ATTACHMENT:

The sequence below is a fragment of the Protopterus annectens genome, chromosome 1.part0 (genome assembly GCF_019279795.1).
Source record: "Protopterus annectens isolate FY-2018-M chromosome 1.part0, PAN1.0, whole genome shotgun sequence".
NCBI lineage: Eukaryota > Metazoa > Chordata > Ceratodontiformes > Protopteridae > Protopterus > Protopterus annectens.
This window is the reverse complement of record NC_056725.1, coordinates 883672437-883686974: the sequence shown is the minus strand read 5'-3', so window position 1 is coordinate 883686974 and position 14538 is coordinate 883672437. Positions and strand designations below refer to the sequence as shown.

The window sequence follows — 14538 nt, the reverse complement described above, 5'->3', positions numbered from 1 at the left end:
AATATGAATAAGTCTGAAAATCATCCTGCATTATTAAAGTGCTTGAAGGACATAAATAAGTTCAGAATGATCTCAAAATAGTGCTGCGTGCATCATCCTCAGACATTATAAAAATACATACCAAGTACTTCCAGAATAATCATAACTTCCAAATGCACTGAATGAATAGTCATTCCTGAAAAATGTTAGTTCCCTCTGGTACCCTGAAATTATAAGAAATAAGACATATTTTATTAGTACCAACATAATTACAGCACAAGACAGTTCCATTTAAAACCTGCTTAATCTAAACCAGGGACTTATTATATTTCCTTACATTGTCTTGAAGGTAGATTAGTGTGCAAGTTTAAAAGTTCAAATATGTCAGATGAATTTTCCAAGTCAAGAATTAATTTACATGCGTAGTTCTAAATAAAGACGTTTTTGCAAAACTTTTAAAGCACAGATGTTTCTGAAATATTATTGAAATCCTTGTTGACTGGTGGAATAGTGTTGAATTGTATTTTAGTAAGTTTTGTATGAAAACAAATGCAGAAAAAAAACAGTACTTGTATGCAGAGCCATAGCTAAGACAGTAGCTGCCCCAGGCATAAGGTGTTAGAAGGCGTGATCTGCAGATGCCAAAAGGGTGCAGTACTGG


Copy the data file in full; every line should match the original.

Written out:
The sequence below is a fragment of the Protopterus annectens genome, chromosome 1.part0 (genome assembly GCF_019279795.1).
Source record: "Protopterus annectens isolate FY-2018-M chromosome 1.part0, PAN1.0, whole genome shotgun sequence".
NCBI lineage: Eukaryota > Metazoa > Chordata > Ceratodontiformes > Protopteridae > Protopterus > Protopterus annectens.
This window is the reverse complement of record NC_056725.1, coordinates 883672437-883686974: the sequence shown is the minus strand read 5'-3', so window position 1 is coordinate 883686974 and position 14538 is coordinate 883672437. Positions and strand designations below refer to the sequence as shown.

The window sequence follows — 14538 nt, the reverse complement described above, 5'->3', positions numbered from 1 at the left end:
AATATGAATAAGTCTGAAAATCATCCTGCATTATTAAAGTGCTTGAAGGACATAAATAAGTTCAGAATGATCTCAAAATAGTGCTGCGTGCATCATCCTCAGACATTATAAAAATACATACCAAGTACTTCCAGAATAATCATAACTTCCAAATGCACTGAATGAATAGTCATTCCTGAAAAATGTTAGTTCCCTCTGGTACCCTGAAATTATAAGAAATAAGACATATTTTATTAGTACCAACATAATTACAGCACAAGACAGTTCCATTTAAAACCTGCTTAATCTAAACCAGGGACTTATTATATTTCCTTACATTGTCTTGAAGGTAGATTAGTGTGCAAGTTTAAAAGTTCAAATATGTCAGATGAATTTTCCAAGTCAAGAATTAATTTACATGCGTAGTTCTAAATAAAGACGTTTTTGCAAAACTTTTAAAGCACAGATGTTTCTGAAATATTATTGAAATCCTTGTTGACTGGTGGAATAGTGTTGAATTGTATTTTAGTAAGTTTTGTATGAAAACAAATGCAGAAAAAAAACAGTACTTGTATGCAGAGCCATAGCTAAGACAGTAGCTGCCCCAGGCATAAGGTGTTAGAAGGCGTGATCTGCAGATGCCAAAAGGGTGCAGTACTGG